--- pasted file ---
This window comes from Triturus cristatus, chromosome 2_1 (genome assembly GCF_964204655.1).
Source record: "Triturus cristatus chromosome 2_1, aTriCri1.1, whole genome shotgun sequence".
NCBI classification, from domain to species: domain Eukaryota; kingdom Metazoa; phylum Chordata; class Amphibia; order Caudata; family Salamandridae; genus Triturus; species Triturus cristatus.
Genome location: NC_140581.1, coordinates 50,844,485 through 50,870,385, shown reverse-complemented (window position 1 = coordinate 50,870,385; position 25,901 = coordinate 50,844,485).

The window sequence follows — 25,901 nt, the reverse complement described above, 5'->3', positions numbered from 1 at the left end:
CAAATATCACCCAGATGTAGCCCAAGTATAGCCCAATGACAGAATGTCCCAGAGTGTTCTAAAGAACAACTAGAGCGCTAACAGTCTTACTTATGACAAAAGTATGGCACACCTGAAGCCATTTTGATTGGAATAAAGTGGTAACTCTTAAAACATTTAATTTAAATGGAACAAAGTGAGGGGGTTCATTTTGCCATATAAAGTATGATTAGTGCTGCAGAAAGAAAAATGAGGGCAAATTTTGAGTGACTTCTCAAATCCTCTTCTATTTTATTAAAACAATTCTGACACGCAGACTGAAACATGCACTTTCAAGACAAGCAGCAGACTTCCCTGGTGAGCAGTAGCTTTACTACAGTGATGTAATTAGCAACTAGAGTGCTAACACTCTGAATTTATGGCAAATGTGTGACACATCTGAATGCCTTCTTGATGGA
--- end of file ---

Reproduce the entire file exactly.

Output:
This window comes from Triturus cristatus, chromosome 2_1 (genome assembly GCF_964204655.1).
Source record: "Triturus cristatus chromosome 2_1, aTriCri1.1, whole genome shotgun sequence".
NCBI classification, from domain to species: domain Eukaryota; kingdom Metazoa; phylum Chordata; class Amphibia; order Caudata; family Salamandridae; genus Triturus; species Triturus cristatus.
Genome location: NC_140581.1, coordinates 50,844,485 through 50,870,385, shown reverse-complemented (window position 1 = coordinate 50,870,385; position 25,901 = coordinate 50,844,485).

The window sequence follows — 25,901 nt, the reverse complement described above, 5'->3', positions numbered from 1 at the left end:
CAAATATCACCCAGATGTAGCCCAAGTATAGCCCAATGACAGAATGTCCCAGAGTGTTCTAAAGAACAACTAGAGCGCTAACAGTCTTACTTATGACAAAAGTATGGCACACCTGAAGCCATTTTGATTGGAATAAAGTGGTAACTCTTAAAACATTTAATTTAAATGGAACAAAGTGAGGGGGTTCATTTTGCCATATAAAGTATGATTAGTGCTGCAGAAAGAAAAATGAGGGCAAATTTTGAGTGACTTCTCAAATCCTCTTCTATTTTATTAAAACAATTCTGACACGCAGACTGAAACATGCACTTTCAAGACAAGCAGCAGACTTCCCTGGTGAGCAGTAGCTTTACTACAGTGATGTAATTAGCAACTAGAGTGCTAACACTCTGAATTTATGGCAAATGTGTGACACATCTGAATGCCTTCTTGATGGA